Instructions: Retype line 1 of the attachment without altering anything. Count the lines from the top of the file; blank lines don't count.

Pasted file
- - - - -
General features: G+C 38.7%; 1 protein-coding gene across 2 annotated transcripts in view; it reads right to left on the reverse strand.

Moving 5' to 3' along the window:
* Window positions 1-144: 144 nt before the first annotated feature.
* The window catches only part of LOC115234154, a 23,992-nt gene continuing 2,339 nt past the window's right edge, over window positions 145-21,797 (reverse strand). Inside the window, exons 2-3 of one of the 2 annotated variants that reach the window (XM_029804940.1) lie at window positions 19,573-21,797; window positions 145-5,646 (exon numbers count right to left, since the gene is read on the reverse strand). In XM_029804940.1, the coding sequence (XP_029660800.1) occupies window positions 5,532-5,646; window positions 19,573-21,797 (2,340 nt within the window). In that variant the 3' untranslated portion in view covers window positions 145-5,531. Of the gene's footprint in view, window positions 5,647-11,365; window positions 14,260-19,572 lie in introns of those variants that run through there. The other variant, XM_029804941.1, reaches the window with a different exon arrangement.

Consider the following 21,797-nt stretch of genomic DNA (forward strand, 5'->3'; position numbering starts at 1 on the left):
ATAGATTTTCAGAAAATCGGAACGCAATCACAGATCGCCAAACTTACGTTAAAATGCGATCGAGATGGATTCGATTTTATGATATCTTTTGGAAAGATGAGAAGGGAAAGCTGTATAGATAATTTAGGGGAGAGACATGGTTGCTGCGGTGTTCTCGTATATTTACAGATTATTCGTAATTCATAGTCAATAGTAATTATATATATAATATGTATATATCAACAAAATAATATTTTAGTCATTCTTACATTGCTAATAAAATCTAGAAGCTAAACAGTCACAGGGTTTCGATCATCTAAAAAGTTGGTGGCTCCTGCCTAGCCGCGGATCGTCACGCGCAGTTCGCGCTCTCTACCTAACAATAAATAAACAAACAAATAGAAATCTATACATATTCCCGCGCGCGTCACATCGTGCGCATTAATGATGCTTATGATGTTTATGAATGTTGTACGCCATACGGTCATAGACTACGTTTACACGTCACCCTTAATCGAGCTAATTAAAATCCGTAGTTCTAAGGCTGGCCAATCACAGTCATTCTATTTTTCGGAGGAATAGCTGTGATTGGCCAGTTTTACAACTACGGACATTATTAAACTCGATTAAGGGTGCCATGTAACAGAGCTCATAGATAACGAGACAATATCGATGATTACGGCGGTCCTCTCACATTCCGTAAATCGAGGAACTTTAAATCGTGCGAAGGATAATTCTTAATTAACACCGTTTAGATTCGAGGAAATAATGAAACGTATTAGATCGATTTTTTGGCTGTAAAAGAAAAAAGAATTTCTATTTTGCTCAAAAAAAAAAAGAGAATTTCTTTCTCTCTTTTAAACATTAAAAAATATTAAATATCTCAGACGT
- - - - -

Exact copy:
General features: G+C 38.7%; 1 protein-coding gene across 2 annotated transcripts in view; it reads right to left on the reverse strand.